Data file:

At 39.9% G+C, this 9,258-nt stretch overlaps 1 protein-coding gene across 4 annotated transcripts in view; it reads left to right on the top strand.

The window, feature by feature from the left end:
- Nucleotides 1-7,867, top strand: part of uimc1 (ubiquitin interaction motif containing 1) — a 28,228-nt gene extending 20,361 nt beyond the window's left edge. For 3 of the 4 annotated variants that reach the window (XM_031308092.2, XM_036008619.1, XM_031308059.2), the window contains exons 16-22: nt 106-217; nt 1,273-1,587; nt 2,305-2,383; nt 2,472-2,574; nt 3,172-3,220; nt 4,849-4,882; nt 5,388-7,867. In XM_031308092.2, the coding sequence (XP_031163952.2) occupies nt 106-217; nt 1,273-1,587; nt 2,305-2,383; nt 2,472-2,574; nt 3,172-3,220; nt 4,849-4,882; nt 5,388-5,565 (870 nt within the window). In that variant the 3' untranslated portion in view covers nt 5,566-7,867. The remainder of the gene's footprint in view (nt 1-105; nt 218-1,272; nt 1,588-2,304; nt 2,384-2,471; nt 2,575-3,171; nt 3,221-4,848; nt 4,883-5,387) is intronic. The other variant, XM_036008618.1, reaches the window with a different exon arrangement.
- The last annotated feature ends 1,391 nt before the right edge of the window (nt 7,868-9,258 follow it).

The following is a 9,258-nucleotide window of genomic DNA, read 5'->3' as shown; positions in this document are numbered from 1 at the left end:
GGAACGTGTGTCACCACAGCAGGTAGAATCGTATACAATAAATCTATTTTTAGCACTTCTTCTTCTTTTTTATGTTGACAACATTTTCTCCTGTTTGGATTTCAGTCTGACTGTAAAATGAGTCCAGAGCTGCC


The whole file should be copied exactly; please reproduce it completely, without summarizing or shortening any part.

At 39.9% G+C, this 9,258-nt stretch overlaps 1 protein-coding gene across 4 annotated transcripts in view; it reads left to right on the top strand.

The window, feature by feature from the left end:
- Nucleotides 1-7,867, top strand: part of uimc1 (ubiquitin interaction motif containing 1) — a 28,228-nt gene extending 20,361 nt beyond the window's left edge. For 3 of the 4 annotated variants that reach the window (XM_031308092.2, XM_036008619.1, XM_031308059.2), the window contains exons 16-22: nt 106-217; nt 1,273-1,587; nt 2,305-2,383; nt 2,472-2,574; nt 3,172-3,220; nt 4,849-4,882; nt 5,388-7,867. In XM_031308092.2, the coding sequence (XP_031163952.2) occupies nt 106-217; nt 1,273-1,587; nt 2,305-2,383; nt 2,472-2,574; nt 3,172-3,220; nt 4,849-4,882; nt 5,388-5,565 (870 nt within the window). In that variant the 3' untranslated portion in view covers nt 5,566-7,867. The remainder of the gene's footprint in view (nt 1-105; nt 218-1,272; nt 1,588-2,304; nt 2,384-2,471; nt 2,575-3,171; nt 3,221-4,848; nt 4,883-5,387) is intronic. The other variant, XM_036008618.1, reaches the window with a different exon arrangement.
- The last annotated feature ends 1,391 nt before the right edge of the window (nt 7,868-9,258 follow it).

The following is a 9,258-nucleotide window of genomic DNA, read 5'->3' as shown; positions in this document are numbered from 1 at the left end:
GGAACGTGTGTCACCACAGCAGGTAGAATCGTATACAATAAATCTATTTTTAGCACTTCTTCTTCTTTTTTATGTTGACAACATTTTCTCCTGTTTGGATTTCAGTCTGACTGTAAAATGAGTCCAGAGCTGCC